Meet the PhD student whose cutting-edge work on superconductors is helping to create new materials and electronics.

From hoverboards and levitating trains to energy-saving power lines and faster electronics, superconductors are being used to create futuristic next-generation devices.

And for boisterous 25 year-old PhD student Frederick Steven Wells, from UOW’s Institute for Superconducting and Electronic Materials (ISEM) and School of Physics, this important research field could not be more exciting.

“Superconductors sound really dull to anyone who’s not in the field, but anyone who knows me knows that I don’t do dull. For me, everything has to be colourful and exciting.”

“Superconductors have so many practical uses, and so many possibilities. A lot of people have probably seen the Lexus hoverboard that came out recently. And there’s also the magnetic shields that were proposed by NASA to protect astronauts from radiation.”

“If you’re into more down-to-earth things, then we can make more efficient wires and energy-saving power lines, as well as faster electronics for computers that don’t overheat. And if you’ve ever had an MRI, you’ve used superconductors.”

Superconductors are special materials that don’t have any resistance, meaning they don’t lose any energy as electricity travels through them, making them much more efficient than traditional conductors, such as copper.

Frederick is on the cutting-edge of the sphere; researching how magnetic fields work in superconductors to help create next-generation electronics such as super-sensitive light detectors for deep space telescopes and high-performance, low-energy computers.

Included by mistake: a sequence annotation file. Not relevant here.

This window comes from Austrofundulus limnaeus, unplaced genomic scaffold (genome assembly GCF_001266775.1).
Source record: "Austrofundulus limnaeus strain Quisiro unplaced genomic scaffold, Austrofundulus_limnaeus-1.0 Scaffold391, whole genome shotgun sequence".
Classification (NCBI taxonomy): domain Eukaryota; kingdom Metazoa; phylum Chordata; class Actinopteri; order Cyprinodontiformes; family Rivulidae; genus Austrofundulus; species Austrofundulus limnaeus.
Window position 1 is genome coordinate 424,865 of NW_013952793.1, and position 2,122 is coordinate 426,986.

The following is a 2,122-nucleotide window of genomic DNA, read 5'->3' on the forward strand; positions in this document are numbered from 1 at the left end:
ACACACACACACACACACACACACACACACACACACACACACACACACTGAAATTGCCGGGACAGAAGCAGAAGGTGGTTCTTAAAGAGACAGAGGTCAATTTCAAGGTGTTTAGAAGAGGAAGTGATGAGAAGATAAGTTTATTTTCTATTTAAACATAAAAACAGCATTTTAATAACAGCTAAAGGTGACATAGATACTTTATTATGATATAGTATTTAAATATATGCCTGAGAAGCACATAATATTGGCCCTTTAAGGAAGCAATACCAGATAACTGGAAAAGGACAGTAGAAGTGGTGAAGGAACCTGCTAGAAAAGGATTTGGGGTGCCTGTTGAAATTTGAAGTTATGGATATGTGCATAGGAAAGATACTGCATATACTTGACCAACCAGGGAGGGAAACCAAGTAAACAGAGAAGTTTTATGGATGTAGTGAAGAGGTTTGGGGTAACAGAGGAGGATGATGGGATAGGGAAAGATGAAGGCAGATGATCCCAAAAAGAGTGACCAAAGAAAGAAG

The winner of UOW’s Three Minute Thesis competition, in which research students are challenged to explain their work to a lay audience in just three minutes, Frederick said he chose to study physics on a “whim” after having good marks in maths at high school.

“It must have been a good choice, because eight years later here I am: still going strong, and loving it!”

“I’m just so passionate about learning new things – always have been. And superconductors are fascinating. They have properties so different to anything we see in our usual life: like being able to completely push out magnetic fields,” he said.

“The deeper you look into it, the more there is to see, and that’s what captivates me.”

Frederick, who completed a Bachelor of Science (Physics) at UOW before starting his PhD at ISEM under the supervision of Professor Alexey V Pan, has just returned from a superconducting conference in Geneva, where he rubbed shoulders with Nobel Prize winners in the field.

“I was legitimately more excited and star struck to be there than if I was at a Hollywood red carpet,” Frederick laughed. “There have been five Nobel Prizes for superconductors, and I watched talks from two of them.”

After Frederick submits his thesis at the end of the year, he hopes to continue his research and start teaching.

“I want to delve so deeply into the work that I find something that makes me worthy to stand at the front of these giant lecture halls [at industry conferences]. And not just to impress other scientists, I want to share things with the world.”

Frederick also hopes to one day follow in the footsteps of famous science media personalities Dr Karl Kruszelnicki and Professor Brian Cox and help bring science to the masses.

“I have such a passion for teaching, I want to become the next famous science dude on TV explaining the world to people.”

“That all seems like a wild dream and I don’t know when I’m going to get there, but someday.”

Frederick will represent UOW at the Trans-Tasman Three Minute Thesis Competition at the University of Queensland on Friday 2 October.